When mice fed a high-fat diet were treated with aspirin, known for its anti-inflammatory properties, the defense mechanism was substantially enhanced
Obesity is a known risk factor for certain types of cancer, including colon, pancreatic and breast cancer. Studies have shown its role in promoting tumour growth and malignant progression. However, its role in cancer initiation has been uncertain.
“Epithelial” cells lining the surfaces of organs have the intrinsic ability to remove potentially malignant cells from their midst. This is called the “epithelial defense against cancer” mechanism. Normally, the cells sense harmful cells and push them out by the process called cell competition.
To study how obesity affects this defense mechanism, researchers from Hokkaido University in Japan bred mice that were designed to express a known cancer-inducing mutant protein called Ras Epithelial cells usually remove the potentially malignant Ras-transformed cells.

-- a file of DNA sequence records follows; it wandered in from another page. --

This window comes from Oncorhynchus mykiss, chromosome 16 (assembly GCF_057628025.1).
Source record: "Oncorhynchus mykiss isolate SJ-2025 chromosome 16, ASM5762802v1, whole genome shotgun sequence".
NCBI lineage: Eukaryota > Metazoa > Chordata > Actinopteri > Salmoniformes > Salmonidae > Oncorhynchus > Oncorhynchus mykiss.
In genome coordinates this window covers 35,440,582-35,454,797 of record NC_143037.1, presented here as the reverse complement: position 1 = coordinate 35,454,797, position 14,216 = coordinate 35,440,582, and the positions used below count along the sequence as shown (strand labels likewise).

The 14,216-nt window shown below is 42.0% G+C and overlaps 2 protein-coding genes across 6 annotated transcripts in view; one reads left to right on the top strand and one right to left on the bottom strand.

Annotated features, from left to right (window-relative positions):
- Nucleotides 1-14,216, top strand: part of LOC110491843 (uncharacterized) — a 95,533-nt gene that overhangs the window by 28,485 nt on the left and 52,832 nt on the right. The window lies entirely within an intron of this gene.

Feeding the Ras mice high-fat diets, which resulted in severe obesity, suppressed the defense mechanism and therefore increased the number of Ras-transformed cells remaining in the tissue.
This suppression was seen in the intestine and pancreas, but not in the lungs. Furthermore, a month later the Ras-transformed cells developed a tumor in the pancreas of mice with the high-fat diet.
The result supports previous correlations made between intestinal and pancreatic cancer and obesity, but not lung cancer.
Following experiments using the mice model and cultured cells revealed that fatty acids and chronic inflammation cause the suppression of the defense mechanism.
When mice fed a high-fat diet were treated with aspirin, known for its anti-inflammatory properties, the defense mechanism was substantially enhanced.
This implies that reinforcing the epithelial defense mechanism with anti-inflammatory drugs could be utilised for cancer prevention.
“This is the first report to show that obesity and chronic inflammation can influence competitive interaction between normal cells and transformed cells. It implies other factors such as infection, smoking, sleeping patterns and aging may also affect cell competition,” said Yasuyuki Fujita of Hokkaido University, who led the study.